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Gerhard Klocker


Solo show

Text by Thomas Schiretz (translated by Yvonne Ruescher)

17/11/2011 -07/01/2012

Far away - so close.

A perfect day at the sea. A perfect day in the studio. Gerhard Klocker shows us distillates that couldn’t be more dense, unyielding or ethereal. Endowed with an ingenious way of seeing and inspired by a wonderful hour, an hour in which the light of the sea, of the sky and the beach reach nearly the same intensity starting to turn monochrome, he brings time to a stand still and shows us fermatas and breaks. Titled “L'Ennui” (boredom), Gerhard Klocker's 9-part-photographic work came to life in the afternoon hours of one September day on the coast of Liguria, not far from French border.

Is boredom genuine, or does it rather refer to an absence - and if so - an absence of what?
Maybe the absence of a verb? With “L'Ennui” Klocker turns boredom into one of the most beautiful, meaningful and finest subjects imaginable. It's not the boredom of Sunday afternoon strolls, it's boredom as a form of pleasure. Contrary to Schopenhauer for whom happiness was lack of boredom, boredom here means a state of lasting happiness. In fact, Klocker's works show us, albeit in different ways, that there are ways to get out, to escape the frenzy of a rigorous and unrelenting consumerism. They contribute, quite extraordinarily, to the world's deceleration. They allow us to breathe, delightfully freeing us from old and new myths, and they convey a sense of time that's nearly indescribable.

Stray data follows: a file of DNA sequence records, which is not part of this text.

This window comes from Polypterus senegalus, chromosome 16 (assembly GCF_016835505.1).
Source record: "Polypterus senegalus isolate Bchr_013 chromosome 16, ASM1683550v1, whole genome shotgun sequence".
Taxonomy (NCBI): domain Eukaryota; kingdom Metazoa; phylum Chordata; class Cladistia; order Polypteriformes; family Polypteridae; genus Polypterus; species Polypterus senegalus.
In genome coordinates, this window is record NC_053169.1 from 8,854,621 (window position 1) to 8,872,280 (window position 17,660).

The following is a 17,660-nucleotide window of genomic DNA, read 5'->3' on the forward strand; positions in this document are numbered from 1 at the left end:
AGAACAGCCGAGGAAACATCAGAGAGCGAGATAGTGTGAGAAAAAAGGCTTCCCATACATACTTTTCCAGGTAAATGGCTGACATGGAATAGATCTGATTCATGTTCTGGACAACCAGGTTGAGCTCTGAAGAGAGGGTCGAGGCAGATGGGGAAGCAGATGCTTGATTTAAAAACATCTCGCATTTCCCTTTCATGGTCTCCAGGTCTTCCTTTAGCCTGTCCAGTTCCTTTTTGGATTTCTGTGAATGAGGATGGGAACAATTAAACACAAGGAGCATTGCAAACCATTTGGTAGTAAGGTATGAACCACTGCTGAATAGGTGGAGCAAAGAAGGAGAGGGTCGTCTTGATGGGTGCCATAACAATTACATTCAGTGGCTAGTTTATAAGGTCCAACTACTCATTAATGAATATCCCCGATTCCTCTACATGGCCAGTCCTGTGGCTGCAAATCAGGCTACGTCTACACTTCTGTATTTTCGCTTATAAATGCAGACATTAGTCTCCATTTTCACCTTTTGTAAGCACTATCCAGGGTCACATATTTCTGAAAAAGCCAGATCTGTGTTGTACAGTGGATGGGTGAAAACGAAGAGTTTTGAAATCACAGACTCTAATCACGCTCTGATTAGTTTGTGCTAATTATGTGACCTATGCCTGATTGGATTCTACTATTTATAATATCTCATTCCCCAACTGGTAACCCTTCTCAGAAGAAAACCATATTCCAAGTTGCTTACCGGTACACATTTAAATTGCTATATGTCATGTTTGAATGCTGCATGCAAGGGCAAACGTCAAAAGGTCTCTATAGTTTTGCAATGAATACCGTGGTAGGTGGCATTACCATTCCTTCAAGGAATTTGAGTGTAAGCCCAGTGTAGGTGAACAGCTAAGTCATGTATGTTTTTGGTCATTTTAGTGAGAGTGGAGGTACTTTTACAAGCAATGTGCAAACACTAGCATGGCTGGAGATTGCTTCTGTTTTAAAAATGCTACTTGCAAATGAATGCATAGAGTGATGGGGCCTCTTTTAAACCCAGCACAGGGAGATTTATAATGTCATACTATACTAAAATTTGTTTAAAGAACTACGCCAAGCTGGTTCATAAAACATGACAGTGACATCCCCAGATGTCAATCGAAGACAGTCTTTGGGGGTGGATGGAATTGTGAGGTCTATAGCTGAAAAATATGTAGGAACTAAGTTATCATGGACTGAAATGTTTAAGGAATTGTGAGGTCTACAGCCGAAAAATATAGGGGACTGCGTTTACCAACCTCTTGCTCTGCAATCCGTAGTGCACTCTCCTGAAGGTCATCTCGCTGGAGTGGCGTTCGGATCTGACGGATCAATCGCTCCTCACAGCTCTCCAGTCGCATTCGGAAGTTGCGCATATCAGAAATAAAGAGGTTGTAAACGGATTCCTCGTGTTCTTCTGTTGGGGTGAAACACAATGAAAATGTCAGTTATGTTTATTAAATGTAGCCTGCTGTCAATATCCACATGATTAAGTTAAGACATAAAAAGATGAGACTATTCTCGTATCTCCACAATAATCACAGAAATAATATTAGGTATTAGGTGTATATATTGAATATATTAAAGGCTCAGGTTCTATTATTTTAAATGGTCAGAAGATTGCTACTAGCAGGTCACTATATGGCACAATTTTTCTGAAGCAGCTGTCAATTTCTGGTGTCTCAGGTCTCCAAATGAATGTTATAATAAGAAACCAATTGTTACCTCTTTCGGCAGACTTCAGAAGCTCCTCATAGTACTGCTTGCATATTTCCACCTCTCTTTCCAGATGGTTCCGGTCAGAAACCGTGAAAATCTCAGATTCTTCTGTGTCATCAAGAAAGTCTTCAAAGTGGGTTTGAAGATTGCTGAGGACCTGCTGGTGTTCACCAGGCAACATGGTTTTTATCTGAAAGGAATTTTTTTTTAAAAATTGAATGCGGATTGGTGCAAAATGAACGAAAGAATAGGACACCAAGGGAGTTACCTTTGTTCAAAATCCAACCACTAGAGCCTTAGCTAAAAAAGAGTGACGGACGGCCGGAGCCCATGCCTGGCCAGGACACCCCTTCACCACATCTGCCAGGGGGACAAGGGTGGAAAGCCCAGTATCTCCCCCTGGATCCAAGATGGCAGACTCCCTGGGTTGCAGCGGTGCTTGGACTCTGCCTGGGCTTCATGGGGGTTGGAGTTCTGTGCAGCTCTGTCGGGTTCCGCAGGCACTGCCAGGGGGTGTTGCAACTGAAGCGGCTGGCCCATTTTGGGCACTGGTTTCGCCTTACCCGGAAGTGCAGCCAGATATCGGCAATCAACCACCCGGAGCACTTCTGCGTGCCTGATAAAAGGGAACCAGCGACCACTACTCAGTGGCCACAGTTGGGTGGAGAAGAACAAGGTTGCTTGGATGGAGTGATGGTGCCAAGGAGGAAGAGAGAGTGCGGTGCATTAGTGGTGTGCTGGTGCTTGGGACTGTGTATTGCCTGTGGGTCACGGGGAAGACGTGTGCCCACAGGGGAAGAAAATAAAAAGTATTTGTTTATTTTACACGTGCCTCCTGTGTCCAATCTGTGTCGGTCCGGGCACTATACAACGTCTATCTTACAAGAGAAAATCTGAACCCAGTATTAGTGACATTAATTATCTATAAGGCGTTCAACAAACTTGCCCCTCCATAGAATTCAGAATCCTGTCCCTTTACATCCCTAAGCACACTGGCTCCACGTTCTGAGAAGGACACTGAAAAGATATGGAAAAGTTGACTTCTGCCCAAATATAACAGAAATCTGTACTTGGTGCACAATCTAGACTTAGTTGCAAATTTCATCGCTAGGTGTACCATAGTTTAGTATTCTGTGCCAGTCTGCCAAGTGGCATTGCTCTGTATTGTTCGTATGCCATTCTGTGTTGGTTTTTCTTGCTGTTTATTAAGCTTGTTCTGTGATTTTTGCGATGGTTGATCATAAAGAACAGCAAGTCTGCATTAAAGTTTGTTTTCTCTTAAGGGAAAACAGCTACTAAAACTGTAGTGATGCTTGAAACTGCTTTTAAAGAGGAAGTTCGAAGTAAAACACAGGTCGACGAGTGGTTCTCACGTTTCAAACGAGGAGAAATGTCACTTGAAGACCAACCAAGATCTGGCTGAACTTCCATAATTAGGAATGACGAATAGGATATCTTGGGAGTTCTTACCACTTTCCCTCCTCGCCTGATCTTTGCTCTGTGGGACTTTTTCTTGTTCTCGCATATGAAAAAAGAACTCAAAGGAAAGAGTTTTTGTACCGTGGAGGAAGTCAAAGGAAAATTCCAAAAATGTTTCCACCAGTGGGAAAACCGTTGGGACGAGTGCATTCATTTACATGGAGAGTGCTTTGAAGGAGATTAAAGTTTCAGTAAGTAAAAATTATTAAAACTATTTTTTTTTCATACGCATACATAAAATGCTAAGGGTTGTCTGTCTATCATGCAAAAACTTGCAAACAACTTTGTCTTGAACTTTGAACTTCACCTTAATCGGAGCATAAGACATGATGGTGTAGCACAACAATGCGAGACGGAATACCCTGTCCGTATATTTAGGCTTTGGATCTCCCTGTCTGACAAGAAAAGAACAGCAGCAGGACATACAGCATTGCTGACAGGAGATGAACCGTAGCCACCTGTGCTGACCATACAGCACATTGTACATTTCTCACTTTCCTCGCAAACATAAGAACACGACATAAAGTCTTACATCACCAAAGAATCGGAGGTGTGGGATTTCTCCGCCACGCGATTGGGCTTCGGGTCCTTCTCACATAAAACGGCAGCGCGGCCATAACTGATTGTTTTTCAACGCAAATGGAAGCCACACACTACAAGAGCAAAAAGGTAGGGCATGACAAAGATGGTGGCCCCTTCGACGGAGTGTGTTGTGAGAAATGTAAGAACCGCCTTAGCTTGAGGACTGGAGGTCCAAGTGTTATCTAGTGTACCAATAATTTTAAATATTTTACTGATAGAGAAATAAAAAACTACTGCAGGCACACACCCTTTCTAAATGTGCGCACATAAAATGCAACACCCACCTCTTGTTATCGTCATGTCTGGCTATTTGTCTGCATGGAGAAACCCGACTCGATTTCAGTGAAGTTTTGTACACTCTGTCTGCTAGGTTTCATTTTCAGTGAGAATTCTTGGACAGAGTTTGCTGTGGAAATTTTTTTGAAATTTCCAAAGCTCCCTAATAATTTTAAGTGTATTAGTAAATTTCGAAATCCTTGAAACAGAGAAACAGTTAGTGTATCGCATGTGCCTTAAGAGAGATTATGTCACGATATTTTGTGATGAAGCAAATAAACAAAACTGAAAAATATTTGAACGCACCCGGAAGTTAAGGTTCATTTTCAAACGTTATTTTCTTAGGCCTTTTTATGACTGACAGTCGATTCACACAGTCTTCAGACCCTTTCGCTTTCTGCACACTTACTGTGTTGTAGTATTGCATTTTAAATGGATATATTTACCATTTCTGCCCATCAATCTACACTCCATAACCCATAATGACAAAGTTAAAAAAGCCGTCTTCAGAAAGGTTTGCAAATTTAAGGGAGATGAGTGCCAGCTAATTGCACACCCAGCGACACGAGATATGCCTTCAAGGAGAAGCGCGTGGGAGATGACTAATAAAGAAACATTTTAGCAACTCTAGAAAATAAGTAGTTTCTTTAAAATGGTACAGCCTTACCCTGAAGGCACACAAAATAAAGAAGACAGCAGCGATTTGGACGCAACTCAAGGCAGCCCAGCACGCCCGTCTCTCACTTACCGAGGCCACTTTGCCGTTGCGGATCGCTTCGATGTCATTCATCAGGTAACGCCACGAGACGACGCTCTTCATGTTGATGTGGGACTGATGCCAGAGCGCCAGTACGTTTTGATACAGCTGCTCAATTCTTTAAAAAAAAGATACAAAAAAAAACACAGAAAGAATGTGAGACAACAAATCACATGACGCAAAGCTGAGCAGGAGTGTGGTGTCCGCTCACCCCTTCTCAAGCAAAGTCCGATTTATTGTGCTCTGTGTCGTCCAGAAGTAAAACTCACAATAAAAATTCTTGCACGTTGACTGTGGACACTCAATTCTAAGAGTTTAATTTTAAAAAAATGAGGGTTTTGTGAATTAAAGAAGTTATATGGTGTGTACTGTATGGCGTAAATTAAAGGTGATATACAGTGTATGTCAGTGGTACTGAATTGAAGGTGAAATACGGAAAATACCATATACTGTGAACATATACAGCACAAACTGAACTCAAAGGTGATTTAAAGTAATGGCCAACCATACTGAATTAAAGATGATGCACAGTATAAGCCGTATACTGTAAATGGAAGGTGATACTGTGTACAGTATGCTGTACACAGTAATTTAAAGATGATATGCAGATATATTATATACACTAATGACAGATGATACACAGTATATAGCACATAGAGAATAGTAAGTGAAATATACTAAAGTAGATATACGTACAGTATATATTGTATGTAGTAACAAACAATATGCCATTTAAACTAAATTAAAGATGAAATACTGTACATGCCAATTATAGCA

The verbs recede and fade out, physical efforts and tensions visibly decrease, mental and sensory skills are tucked away, and everything seems strangely shifted, revealing a dimension that touches on the ultimate principle of human existence. What's so moving in Klocker's works comes less from the specious emotiveness of a uniquely captured instant, but rather from something profoundly human: his works relate life's inexorable, fragile and vulnerable side, and with their weight they defy monotony, callousness, small-mindedness and “fatal boredom”. It's as if the artist wanted to relieve the world of it's abysmal gravity, and restore the lightness it had forever carried. It feels as if one looked through a window and saw the world's dissonances blending into harmony, detached, and wholeheartedly serene.

Thomas Schiretz 
(translation by Frank's

This event will be presented silmultaneously with the event #13 


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